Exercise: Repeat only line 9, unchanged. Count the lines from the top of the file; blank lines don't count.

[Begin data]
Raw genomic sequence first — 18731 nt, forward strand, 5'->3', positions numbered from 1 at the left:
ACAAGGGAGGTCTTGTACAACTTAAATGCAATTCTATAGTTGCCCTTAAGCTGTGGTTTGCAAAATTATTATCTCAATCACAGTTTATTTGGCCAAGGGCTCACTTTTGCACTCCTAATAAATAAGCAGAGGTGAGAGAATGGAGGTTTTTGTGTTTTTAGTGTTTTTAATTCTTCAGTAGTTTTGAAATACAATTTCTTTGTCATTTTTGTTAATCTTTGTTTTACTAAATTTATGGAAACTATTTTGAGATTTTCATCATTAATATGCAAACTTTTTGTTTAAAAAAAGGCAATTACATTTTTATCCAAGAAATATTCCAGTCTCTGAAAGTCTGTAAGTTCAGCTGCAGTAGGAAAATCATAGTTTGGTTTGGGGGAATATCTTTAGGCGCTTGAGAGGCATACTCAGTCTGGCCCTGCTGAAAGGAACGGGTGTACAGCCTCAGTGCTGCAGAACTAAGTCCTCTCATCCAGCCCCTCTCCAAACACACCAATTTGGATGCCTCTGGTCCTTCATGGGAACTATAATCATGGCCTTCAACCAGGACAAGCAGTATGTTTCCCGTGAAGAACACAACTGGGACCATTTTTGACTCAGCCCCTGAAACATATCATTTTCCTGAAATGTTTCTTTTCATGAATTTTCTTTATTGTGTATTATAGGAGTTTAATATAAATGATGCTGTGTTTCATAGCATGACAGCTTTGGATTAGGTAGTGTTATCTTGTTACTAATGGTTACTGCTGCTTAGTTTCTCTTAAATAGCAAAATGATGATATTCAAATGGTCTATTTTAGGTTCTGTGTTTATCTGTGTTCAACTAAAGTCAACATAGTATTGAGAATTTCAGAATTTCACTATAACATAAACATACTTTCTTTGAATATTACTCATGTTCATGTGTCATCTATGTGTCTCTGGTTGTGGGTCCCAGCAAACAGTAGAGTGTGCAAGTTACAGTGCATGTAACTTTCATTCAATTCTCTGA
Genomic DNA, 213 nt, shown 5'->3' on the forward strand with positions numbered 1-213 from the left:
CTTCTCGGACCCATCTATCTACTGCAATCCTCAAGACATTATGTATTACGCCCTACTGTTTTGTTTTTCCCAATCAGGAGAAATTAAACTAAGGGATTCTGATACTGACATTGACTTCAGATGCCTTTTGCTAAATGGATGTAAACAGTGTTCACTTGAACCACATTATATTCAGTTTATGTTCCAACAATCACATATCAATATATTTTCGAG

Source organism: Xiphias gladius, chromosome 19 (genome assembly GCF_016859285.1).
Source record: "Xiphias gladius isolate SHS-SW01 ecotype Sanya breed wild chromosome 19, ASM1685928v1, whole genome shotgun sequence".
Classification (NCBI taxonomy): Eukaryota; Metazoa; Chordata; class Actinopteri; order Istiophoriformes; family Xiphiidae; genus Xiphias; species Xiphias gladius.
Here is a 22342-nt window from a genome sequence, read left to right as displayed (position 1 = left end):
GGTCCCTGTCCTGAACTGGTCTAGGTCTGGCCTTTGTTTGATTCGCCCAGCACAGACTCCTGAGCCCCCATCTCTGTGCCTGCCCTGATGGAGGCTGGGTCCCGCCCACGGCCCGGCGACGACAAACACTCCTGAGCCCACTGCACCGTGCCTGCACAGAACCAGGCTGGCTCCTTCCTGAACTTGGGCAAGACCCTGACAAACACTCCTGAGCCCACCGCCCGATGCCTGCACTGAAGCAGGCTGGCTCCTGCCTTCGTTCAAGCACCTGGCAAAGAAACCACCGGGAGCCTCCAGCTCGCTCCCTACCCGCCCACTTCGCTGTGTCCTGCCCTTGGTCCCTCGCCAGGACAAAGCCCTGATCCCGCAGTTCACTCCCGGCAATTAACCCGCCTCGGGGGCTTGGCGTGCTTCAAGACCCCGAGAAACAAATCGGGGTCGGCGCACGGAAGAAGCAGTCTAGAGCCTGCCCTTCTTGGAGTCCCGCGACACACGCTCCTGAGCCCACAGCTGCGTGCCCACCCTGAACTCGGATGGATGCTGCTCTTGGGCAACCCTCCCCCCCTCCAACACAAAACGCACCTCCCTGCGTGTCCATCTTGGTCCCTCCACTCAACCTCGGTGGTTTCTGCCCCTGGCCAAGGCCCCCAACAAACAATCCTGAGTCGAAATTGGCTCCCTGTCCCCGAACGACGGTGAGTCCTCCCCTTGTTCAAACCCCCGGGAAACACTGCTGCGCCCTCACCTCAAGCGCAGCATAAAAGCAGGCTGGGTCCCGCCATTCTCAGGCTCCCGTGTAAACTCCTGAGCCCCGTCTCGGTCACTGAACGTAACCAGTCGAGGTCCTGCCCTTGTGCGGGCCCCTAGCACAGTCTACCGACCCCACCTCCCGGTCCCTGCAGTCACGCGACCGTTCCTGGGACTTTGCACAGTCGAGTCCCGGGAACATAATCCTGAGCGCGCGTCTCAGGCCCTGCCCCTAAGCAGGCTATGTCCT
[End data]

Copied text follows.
GGTCCCTGTCCTGAACTGGTCTAGGTCTGGCCTTTGTTTGATTCGCCCAGCACAGACTCCTGAGCCCCCATCTCTGTGCCTGCCCTGATGGAGGCTGGGTCCCGCCCACGGCCCGGCGACGACAAACACTCCTGAGCCCACTGCACCGTGCCTGCACAGAACCAGGCTGGCTCCTTCCTGAACTTGGGCAAGACCCTGACAAACACTCCTGAGCCCACCGCCCGATGCCTGCACTGAAGCAGGCTGGCTCCTGCCTTCGTTCAAGCACCTGGCAAAGAAACCACCGGGAGCCTCCAGCTCGCTCCCTACCCGCCCACTTCGCTGTGTCCTGCCCTTGGTCCCTCGCCAGGACAAAGCCCTGATCCCGCAGTTCACTCCCGGCAATTAACCCGCCTCGGGGGCTTGGCGTGCTTCAAGACCCCGAGAAACAAATCGGGGTCGGCGCACGGAAGAAGCAGTCTAGAGCCTGCCCTTCTTGGAGTCCCGCGACACACGCTCCTGAGCCCACAGCTGCGTGCCCACCCTGAACTCGGATGGATGCTGCTCTTGGGCAACCCTCCCCCCCTCCAACACAAAACGCACCTCCCTGCGTGTCCATCTTGGTCCCTCCACTCAACCTCGGTGGTTTCTGCCCCTGGCCAAGGCCCCCAACAAACAATCCTGAGTCGAAATTGGCTCCCTGTCCCCGAACGACGGTGAGTCCTCCCCTTGTTCAAACCCCCGGGAAACACTGCTGCGCCCTCACCTCAAGCGCAGCATAAAAGCAGGCTGGGTCCCGCCATTCTCAGGCTCCCGTGTAAACTCCTGAGCCCCGTCTCGGTCACTGAACGTAACCAGTCGAGGTCCTGCCCTTGTGCGGGCCCCTAGCACAGTCTACCGACCCCACCTCCCGGTCCCTGCAGTCACGCGACCGTTCCTGGGACTTTGCACAGTCGAGTCCCGGGAACATAATCCTGAGCGCGCGTCTCAGGCCCTGCCCCTAAGCAGGCTATGTCCT